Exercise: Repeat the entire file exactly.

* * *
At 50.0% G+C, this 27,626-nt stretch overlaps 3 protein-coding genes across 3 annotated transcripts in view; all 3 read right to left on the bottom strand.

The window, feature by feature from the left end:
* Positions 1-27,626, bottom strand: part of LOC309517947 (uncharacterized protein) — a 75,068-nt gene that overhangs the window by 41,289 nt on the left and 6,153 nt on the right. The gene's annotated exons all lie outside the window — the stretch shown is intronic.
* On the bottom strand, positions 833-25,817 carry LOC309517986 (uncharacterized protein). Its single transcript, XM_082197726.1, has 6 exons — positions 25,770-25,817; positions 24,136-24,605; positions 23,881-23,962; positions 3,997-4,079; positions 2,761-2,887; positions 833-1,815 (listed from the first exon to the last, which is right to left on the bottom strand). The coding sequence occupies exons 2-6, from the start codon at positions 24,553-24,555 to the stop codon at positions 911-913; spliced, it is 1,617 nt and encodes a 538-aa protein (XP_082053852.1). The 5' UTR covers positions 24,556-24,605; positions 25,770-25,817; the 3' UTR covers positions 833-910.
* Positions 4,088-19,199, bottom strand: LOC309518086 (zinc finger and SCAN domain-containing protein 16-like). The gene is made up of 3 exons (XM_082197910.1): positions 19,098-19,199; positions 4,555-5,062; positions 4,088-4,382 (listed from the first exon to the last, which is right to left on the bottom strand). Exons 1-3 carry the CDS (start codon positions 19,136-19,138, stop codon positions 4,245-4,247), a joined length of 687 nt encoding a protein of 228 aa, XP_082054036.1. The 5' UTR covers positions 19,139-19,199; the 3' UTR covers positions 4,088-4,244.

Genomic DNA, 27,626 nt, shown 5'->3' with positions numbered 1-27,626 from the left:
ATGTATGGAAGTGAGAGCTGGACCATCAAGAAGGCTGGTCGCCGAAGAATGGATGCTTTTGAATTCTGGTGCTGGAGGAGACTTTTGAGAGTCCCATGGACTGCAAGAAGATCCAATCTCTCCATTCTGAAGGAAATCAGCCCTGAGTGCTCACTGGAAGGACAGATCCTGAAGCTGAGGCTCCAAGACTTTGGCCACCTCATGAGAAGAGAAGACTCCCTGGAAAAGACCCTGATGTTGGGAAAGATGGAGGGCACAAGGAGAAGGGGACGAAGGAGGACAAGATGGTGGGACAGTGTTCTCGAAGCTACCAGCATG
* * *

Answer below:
At 50.0% G+C, this 27,626-nt stretch overlaps 3 protein-coding genes across 3 annotated transcripts in view; all 3 read right to left on the bottom strand.

The window, feature by feature from the left end:
* Positions 1-27,626, bottom strand: part of LOC309517947 (uncharacterized protein) — a 75,068-nt gene that overhangs the window by 41,289 nt on the left and 6,153 nt on the right. The gene's annotated exons all lie outside the window — the stretch shown is intronic.
* On the bottom strand, positions 833-25,817 carry LOC309517986 (uncharacterized protein). Its single transcript, XM_082197726.1, has 6 exons — positions 25,770-25,817; positions 24,136-24,605; positions 23,881-23,962; positions 3,997-4,079; positions 2,761-2,887; positions 833-1,815 (listed from the first exon to the last, which is right to left on the bottom strand). The coding sequence occupies exons 2-6, from the start codon at positions 24,553-24,555 to the stop codon at positions 911-913; spliced, it is 1,617 nt and encodes a 538-aa protein (XP_082053852.1). The 5' UTR covers positions 24,556-24,605; positions 25,770-25,817; the 3' UTR covers positions 833-910.
* Positions 4,088-19,199, bottom strand: LOC309518086 (zinc finger and SCAN domain-containing protein 16-like). The gene is made up of 3 exons (XM_082197910.1): positions 19,098-19,199; positions 4,555-5,062; positions 4,088-4,382 (listed from the first exon to the last, which is right to left on the bottom strand). Exons 1-3 carry the CDS (start codon positions 19,136-19,138, stop codon positions 4,245-4,247), a joined length of 687 nt encoding a protein of 228 aa, XP_082054036.1. The 5' UTR covers positions 19,139-19,199; the 3' UTR covers positions 4,088-4,244.

Genomic DNA, 27,626 nt, shown 5'->3' with positions numbered 1-27,626 from the left:
ATGTATGGAAGTGAGAGCTGGACCATCAAGAAGGCTGGTCGCCGAAGAATGGATGCTTTTGAATTCTGGTGCTGGAGGAGACTTTTGAGAGTCCCATGGACTGCAAGAAGATCCAATCTCTCCATTCTGAAGGAAATCAGCCCTGAGTGCTCACTGGAAGGACAGATCCTGAAGCTGAGGCTCCAAGACTTTGGCCACCTCATGAGAAGAGAAGACTCCCTGGAAAAGACCCTGATGTTGGGAAAGATGGAGGGCACAAGGAGAAGGGGACGAAGGAGGACAAGATGGTGGGACAGTGTTCTCGAAGCTACCAGCATG